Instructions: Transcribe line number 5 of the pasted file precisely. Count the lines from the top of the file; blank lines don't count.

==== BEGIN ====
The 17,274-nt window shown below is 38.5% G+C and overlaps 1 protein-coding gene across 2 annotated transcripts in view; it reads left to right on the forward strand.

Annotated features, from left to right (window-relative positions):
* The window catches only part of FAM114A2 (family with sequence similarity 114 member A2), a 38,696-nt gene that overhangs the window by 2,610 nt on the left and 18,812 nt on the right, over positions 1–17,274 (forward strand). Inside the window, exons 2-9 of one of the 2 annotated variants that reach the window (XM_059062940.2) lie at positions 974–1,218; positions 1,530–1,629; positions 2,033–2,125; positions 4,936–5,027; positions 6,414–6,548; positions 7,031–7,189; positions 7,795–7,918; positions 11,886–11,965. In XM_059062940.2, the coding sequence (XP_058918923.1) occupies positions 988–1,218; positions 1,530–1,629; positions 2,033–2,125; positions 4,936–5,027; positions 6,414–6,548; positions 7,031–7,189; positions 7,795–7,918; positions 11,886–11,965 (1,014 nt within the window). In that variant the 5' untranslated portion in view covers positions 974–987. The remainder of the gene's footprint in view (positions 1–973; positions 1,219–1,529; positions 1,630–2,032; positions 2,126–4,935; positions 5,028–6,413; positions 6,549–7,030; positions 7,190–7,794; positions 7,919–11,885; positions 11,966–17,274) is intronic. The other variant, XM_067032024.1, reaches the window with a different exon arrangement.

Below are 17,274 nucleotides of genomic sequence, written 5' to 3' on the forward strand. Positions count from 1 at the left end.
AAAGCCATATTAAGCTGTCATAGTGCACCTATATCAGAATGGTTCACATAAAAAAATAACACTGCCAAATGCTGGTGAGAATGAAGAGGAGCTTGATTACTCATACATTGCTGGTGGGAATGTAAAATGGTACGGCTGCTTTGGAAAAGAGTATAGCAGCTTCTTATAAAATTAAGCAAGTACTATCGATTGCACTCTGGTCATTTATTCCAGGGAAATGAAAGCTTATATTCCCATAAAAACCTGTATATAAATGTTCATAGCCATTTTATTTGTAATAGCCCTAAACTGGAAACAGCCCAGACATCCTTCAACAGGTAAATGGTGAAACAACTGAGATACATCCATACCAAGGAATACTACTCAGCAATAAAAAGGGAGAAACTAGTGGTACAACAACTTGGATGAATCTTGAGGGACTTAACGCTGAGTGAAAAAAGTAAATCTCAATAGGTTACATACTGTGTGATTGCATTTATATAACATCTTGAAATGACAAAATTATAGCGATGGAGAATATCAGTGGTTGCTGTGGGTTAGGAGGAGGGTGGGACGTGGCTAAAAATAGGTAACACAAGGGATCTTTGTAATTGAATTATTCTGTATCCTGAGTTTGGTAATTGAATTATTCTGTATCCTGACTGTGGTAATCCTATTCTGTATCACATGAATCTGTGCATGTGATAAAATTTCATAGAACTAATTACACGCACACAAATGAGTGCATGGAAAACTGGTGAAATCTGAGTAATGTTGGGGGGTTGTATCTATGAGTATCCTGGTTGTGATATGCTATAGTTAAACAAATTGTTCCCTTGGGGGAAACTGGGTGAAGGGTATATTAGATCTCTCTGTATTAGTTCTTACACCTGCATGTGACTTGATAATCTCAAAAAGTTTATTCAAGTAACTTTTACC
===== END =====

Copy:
AAAGCCATATTAAGCTGTCATAGTGCACCTATATCAGAATGGTTCACATAAAAAAATAACACTGCCAAATGCTGGTGAGAATGAAGAGGAGCTTGATTACTCATACATTGCTGGTGGGAATGTAAAATGGTACGGCTGCTTTGGAAAAGAGTATAGCAGCTTCTTATAAAATTAAGCAAGTACTATCGATTGCACTCTGGTCATTTATTCCAGGGAAATGAAAGCTTATATTCCCATAAAAACCTGTATATAAATGTTCATAGCCATTTTATTTGTAATAGCCCTAAACTGGAAACAGCCCAGACATCCTTCAACAGGTAAATGGTGAAACAACTGAGATACATCCATACCAAGGAATACTACTCAGCAATAAAAAGGGAGAAACTAGTGGTACAACAACTTGGATGAATCTTGAGGGACTTAACGCTGAGTGAAAAAAGTAAATCTCAATAGGTTACATACTGTGTGATTGCATTTATATAACATCTTGAAATGACAAAATTATAGCGATGGAGAATATCAGTGGTTGCTGTGGGTTAGGAGGAGGGTGGGACGTGGCTAAAAATAGGTAACACAAGGGATCTTTGTAATTGAATTATTCTGTATCCTGAGTTTGGTAATTGAATTATTCTGTATCCTGACTGTGGTAATCCTATTCTGTATCACATGAATCTGTGCATGTGATAAAATTTCATAGAACTAATTACACGCACACAAATGAGTGCATGGAAAACTGGTGAAATCTGAGTAATGTTGGGGGGTTGTATCTATGAGTATCCTGGTTGTGATATGCTATAGTTAAACAAATTGTTCCCTTGGGGGAAACTGGGTGAAGGGTATATTAGATCTCTCTGTATTAGTTCTTACACCTGCATGTGACTTGATAATCTCAAAAAGTTTATTCAAGTAACTTTTACC